A few days’ worth of trawling the travel blogosphere has shown me that many foreigners find it difficult to make friends in Sweden. Travellers and expats have recounted their shock at struggling to establish friendships with Swedes, while establishing friendships in their home or other countries comes more easily. However, this shock doesn’t occur because Swedes are unfriendly and probably stems from unfamiliarity with Swedish social convention.
Realising that Swedish social convention is very different to other countries is critial in adapting to ‘friendship shock’, as I’ll call it. Adjectives used in the blogosphere to describe Swedish demeanour include ‘cold‘,’shy‘, ‘reserved‘ and ‘unfriendly‘. Yet, through my research I’ve realised that these are merely first impressions. There are other reasons for why Swedes behave this way.
I’ve listed below these reasons and ideas for minimising ‘friendship shock’:
– Try approaching people rather than expecting them to approach you. Nonetheless, observe Swedish reserve and save the French pecks and Japanese bowing for later
– Try to speak Swedish as Swedes will appreciate your effort to immerse in their culture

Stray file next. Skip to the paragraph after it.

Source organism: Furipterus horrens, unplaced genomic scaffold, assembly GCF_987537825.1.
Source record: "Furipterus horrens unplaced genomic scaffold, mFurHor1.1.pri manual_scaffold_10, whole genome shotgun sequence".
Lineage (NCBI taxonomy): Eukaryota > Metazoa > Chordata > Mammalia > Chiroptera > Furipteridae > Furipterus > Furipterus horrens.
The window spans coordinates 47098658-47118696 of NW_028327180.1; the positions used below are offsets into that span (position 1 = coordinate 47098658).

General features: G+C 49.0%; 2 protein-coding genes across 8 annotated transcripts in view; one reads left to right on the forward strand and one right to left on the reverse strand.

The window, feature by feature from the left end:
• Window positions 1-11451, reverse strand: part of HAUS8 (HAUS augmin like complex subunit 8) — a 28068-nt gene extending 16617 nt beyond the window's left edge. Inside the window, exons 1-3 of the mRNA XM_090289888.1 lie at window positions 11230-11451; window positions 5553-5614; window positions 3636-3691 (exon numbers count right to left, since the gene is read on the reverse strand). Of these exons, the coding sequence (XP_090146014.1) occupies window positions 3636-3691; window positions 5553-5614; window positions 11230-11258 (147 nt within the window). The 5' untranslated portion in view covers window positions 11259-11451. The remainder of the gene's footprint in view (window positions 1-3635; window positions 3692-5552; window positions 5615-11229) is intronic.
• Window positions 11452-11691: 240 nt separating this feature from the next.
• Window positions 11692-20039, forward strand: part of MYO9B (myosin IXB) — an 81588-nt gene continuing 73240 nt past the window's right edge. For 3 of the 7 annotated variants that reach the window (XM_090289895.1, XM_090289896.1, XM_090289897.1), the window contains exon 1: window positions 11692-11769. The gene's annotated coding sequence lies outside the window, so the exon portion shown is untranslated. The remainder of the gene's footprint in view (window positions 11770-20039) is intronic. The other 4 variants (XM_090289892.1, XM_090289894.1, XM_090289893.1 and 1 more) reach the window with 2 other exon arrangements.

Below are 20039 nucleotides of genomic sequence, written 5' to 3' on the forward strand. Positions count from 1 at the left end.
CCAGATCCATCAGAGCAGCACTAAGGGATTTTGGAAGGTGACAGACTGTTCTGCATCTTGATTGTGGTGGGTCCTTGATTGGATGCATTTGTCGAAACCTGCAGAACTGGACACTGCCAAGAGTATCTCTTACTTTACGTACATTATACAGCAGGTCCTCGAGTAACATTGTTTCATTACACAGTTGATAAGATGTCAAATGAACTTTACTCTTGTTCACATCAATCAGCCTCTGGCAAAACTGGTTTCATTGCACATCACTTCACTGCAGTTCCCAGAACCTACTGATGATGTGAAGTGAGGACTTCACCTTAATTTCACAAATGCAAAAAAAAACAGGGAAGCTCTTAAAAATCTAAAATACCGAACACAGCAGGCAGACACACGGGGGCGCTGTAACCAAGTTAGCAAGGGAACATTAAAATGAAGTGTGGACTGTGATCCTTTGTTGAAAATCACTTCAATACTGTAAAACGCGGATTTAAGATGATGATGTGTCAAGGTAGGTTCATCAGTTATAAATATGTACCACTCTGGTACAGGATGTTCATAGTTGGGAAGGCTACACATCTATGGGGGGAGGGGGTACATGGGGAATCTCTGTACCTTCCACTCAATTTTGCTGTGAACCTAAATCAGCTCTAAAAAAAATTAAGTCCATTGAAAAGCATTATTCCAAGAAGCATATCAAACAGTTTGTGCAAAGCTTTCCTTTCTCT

– Don’t expect to make friends out and about in the street. It is customary for Swedes to be far more socially receptive in intimate settings such as clubs, societies and bars
– Don’t expect to make friends overnight. Due to their reserved nature, it takes time to get to know a Swede. After being repeatedly exposed to this, the initially reserved nature of socialisation will become less shocking
– Don’t equate a detached disposition with hostility, nor take offence. In Sweden, reticence means respecting others until there is a greater degree of familiarity. As one expat advice guide puts it, ’emotional detachment is… an accepted way of minding one’s own business, out of respect and consideration for the other person’s personal space’